The objective (of the wedge strategy) is to convince people that Darwinism is inherently atheistic, thus shifting the debate from creationism vs. evolution to the existence of God vs. the non-existence of God. From there people are introduced to ‘the truth’ of the Bible and then ‘the question of sin’ and finally ‘introduced to Jesus.’

Simply convince people that the main theory is either untrue or unpalatable, and then they’ll no other choice but to embrace the alternative conveniently offered at the moment of doubt. Moral for the day: If you see this strategy elsewhere, be wary.


Digital Ethnography

June 10, 2007

I like this. I don’t think it says anything new, but it’s certainly said in a neat way, and makes some connections you may not have made. Possibly with a pinch of naive optimist as well. And sweet music.


Dennett: The Reason-Driven Life

June 4, 2007

Daniel Dennett, a philosophy professor at Tufts, plays the friendly grandfather role well. I think it comes off much better than Dawkins’ British accent snipery.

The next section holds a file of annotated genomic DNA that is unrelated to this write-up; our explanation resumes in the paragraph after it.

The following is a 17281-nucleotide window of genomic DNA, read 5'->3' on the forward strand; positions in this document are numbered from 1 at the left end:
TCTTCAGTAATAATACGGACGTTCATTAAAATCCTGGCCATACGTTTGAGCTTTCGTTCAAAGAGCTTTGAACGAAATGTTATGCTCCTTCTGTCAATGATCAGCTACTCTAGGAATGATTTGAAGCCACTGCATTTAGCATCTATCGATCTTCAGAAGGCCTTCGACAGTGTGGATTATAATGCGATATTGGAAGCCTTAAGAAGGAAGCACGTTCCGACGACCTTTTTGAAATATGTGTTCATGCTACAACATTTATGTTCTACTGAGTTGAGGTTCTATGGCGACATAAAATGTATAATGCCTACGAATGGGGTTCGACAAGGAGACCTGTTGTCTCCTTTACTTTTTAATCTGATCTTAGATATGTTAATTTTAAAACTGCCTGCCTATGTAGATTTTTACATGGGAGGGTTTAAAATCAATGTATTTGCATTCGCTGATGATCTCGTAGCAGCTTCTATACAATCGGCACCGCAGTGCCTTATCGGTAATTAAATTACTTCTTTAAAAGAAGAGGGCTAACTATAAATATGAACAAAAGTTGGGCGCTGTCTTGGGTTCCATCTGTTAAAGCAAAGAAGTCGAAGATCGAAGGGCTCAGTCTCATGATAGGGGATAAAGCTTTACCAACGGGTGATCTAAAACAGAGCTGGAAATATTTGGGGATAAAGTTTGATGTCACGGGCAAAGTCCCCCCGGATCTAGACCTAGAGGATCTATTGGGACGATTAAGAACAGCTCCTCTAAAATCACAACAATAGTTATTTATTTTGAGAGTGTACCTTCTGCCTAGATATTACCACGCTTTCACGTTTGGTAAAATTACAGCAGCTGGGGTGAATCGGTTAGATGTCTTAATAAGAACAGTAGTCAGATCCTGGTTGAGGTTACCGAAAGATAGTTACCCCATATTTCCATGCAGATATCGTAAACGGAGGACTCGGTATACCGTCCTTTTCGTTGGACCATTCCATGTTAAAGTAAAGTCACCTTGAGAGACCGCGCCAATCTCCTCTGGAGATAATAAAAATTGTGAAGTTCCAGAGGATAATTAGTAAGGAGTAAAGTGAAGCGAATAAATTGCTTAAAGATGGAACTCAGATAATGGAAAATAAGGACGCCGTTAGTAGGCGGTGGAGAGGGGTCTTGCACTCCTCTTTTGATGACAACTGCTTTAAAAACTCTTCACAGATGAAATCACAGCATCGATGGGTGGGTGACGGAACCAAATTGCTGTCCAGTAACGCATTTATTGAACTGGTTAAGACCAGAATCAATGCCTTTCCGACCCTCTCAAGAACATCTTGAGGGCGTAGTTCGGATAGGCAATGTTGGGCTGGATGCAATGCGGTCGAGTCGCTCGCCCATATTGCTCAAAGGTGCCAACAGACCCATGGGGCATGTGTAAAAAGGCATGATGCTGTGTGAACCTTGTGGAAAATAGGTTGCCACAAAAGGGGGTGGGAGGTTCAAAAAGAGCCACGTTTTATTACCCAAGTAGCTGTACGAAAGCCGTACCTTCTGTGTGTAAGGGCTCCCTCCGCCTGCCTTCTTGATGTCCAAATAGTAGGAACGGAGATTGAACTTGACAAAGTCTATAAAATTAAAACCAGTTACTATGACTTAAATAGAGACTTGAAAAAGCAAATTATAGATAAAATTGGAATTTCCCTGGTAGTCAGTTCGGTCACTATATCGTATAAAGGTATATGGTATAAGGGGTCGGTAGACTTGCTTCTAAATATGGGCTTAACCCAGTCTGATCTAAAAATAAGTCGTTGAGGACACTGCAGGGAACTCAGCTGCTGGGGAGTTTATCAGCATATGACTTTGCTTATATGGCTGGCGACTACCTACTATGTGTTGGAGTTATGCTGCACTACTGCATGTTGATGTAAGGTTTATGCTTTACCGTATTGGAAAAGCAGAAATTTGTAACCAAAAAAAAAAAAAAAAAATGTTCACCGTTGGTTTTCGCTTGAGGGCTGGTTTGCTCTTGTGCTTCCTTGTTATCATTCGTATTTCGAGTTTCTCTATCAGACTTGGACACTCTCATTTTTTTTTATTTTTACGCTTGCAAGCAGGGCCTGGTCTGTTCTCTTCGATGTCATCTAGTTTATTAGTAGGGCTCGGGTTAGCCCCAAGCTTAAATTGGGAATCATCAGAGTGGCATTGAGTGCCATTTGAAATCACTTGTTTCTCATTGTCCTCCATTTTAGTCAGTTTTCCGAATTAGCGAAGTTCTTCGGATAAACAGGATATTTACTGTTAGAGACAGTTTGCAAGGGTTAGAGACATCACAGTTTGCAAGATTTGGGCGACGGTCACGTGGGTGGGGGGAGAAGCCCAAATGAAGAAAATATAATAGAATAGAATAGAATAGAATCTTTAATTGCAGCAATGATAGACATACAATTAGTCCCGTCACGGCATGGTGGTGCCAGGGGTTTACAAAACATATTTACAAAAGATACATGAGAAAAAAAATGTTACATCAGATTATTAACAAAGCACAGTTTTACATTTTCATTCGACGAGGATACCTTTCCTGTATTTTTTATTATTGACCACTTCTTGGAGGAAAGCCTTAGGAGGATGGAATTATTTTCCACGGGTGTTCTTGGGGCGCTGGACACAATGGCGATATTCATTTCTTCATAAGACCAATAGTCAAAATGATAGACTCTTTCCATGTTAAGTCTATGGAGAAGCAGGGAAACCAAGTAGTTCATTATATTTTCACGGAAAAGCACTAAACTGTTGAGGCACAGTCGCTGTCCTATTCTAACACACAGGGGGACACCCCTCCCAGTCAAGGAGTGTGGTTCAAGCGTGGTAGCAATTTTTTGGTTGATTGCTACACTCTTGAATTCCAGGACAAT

In this video (from TED Talks), Dennett starts off by talking about how humans took an animal (the Aurochs?) and domesticated it over time to improve it, eventually leading to the modern cow. And from there he goes on to religion. His taltk came right after the one by Rick Warren (author of The Purpose-Driven Life), so some of the remarks flow from that. It’s worth watching, and more or less echoes his Breaking the Spell: Religion as a Natural Phenomenon.


The Age of the Impossibility of Disbelief

June 3, 2007

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In her excellent book, A History of God, Karen Armstrong takes an interesting detour on the language of belief and doubt. She describes how the proliferation of religious choices may have made faith more difficult, not less: